An Assessment of Personal Readiness for College with ASD

In a previous blog I wrote about the topic of readiness within higher education to support college students with Asperger’s Disorder. The series touched on the ability of colleges to provide effective academic, social, and independent living supports. The “Benchmarks of Effective Supports for College Students with Asperger’s Disorder,” a tool to assess readiness of a specific institution, was provided.

But how can individual ASD students know that they are ready for college?

Moving Beyond Black and White Thinking and Learning to Live in the Gray Area: Using Floortime as ABA Tactic

Once a child is becomes more competent in his or her ability to think multi-causally, the next focus of higher level social-emotional thinking is the capacity to understand the gray areas of life. Adolescents and young adults with Aspergers or HFA are especially prone to hitting an emotional rut when speaking in terms of “never” and “always”—hallmark terms associated with “black and white” thinking.

IMG_0365

“He never calls on me during class” or “She always gets to play the game first” are common phrases that parents or peers hear when the speaker’s ability to think and feel in more varied degrees is constricted. Not only is this harder to negotiate socially for the partner, but it’s not a very fun state for the black and white thinker either. Such polarized patterns of thinking can lead to social isolation brought on by the extremity of the speaker’s emotional response.

Self-Determination in College Success with Aspergers

Several break-out sessions of the annual Autism Society conference in Indianapolis, Indiana were focused on the support of students with ASD in higher education.

Beautiful female graduate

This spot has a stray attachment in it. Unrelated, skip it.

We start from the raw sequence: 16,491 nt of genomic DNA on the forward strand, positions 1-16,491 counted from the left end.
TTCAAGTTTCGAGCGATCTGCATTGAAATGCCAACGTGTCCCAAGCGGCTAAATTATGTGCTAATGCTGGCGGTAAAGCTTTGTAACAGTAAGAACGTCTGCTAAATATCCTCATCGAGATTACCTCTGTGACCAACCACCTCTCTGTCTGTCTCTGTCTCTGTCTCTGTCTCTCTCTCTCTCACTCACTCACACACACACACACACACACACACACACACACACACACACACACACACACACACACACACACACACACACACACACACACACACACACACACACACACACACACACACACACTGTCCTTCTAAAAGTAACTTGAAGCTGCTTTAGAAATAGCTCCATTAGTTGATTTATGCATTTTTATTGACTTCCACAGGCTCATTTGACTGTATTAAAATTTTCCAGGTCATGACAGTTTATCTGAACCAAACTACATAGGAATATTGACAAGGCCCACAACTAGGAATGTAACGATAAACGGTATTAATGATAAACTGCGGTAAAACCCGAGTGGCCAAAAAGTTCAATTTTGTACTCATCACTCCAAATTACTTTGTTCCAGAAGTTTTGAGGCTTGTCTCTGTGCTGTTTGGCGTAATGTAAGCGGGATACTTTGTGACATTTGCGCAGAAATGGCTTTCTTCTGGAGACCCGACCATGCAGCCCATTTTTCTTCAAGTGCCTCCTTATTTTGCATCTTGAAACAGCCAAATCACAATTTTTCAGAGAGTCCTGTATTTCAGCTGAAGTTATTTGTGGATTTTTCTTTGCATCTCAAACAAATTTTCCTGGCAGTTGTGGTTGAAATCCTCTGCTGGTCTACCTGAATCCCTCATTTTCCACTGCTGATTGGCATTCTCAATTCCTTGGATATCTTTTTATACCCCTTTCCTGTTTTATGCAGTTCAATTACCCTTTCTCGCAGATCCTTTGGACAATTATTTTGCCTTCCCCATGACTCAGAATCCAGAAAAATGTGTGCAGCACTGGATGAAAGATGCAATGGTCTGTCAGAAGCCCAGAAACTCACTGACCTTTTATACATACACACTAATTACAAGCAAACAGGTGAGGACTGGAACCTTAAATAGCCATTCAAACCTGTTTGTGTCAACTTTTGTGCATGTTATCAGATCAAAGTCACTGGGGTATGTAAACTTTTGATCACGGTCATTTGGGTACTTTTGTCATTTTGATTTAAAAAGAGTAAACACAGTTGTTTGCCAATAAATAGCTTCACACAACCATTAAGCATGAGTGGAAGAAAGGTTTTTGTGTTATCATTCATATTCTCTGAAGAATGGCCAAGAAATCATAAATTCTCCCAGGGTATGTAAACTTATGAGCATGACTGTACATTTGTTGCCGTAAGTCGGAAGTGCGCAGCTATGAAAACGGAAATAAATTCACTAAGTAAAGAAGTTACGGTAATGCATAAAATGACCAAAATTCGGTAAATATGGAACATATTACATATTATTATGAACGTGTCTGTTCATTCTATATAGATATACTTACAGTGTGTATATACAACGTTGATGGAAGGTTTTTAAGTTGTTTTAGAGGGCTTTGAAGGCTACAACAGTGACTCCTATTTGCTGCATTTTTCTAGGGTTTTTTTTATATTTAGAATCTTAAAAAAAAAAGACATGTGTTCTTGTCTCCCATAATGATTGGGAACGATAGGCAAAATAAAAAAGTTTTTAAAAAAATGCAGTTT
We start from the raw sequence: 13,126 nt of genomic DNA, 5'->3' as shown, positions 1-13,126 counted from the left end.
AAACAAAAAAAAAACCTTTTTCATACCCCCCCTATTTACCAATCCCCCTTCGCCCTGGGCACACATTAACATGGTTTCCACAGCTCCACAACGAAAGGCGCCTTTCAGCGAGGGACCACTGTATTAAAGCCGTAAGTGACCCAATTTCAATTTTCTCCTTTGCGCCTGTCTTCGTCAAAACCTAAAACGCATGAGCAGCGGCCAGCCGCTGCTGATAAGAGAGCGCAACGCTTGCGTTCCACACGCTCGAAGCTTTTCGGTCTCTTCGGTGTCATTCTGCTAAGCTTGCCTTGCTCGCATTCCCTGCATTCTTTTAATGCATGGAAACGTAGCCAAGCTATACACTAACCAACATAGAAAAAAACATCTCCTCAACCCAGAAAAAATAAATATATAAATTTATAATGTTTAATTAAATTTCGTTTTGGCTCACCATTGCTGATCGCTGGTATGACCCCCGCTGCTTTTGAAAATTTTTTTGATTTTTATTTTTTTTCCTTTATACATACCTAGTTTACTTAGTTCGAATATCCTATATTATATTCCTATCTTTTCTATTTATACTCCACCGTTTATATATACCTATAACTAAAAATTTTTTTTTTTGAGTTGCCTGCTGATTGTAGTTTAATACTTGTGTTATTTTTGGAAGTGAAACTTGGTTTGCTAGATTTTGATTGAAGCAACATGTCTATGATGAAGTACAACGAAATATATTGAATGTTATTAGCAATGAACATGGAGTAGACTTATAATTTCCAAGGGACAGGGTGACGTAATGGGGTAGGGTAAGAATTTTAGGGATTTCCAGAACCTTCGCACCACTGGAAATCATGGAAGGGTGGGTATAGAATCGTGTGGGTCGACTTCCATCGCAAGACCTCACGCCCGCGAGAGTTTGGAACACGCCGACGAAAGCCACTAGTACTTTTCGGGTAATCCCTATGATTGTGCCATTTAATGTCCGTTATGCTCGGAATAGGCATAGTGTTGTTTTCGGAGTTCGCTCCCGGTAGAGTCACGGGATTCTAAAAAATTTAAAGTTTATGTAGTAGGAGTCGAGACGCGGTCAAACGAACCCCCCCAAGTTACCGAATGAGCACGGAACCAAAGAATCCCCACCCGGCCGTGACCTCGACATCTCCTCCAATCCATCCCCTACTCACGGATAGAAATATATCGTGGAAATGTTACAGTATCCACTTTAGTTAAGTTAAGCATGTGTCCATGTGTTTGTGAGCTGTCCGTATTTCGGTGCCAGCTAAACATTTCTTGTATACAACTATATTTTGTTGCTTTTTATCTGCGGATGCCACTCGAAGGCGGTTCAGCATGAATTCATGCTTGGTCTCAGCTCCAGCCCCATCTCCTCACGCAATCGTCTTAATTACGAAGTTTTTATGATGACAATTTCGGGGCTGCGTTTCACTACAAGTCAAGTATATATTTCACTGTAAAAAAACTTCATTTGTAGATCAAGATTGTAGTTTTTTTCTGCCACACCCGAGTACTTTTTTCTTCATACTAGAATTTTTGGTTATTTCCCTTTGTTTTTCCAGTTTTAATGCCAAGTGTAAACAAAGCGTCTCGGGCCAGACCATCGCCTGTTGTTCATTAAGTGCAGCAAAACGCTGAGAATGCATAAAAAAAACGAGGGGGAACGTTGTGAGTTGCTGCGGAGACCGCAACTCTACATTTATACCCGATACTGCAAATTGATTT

Dena Gassner (Adelphi University), Dr. Lorna Timmerman (Ball State University), and Jackie Clark and Rebecca Hansen (Marshall University) carried out a panel discussion on the topic, titled “Is College for Me.” Panel members discussed challenges related to success for students with ASD in higher education, and best-practice support strategies that can help overcome challenges.

Communicating Strengths and Needs in College

Writing a requested accommodations letter to your professors

Whether or not a student should formally disclose an autism spectrum disorder to disability support staff at a college or university is a personal decision one should make after thoughtful consideration. It is my opinion, however, that students have the potential for a better college experience when they provide faculty with information that improves the ability of the instructor to communicate with the student and accommodate his or her academic and social needs.

Using Choice to Increase Academic Success

We at Marshall University have found that providing professors with information and examples about preferred instruction styles can help facilitate a successful classroom experience. Your school might have disability services in place that offer facilitation between professors and students to help fit their accommodations. Oftentimes these services take the form of a letter written to the instructor that explains the student’s necessary accommodations for the class, which the professor must adhere to.

Look to see if your campus offers such services, and set up an appointment with a disability services representative to discuss your options. If your school does not offer services such as these, you can create this letter yourself.

Here is one example of how a letter to your professors could look.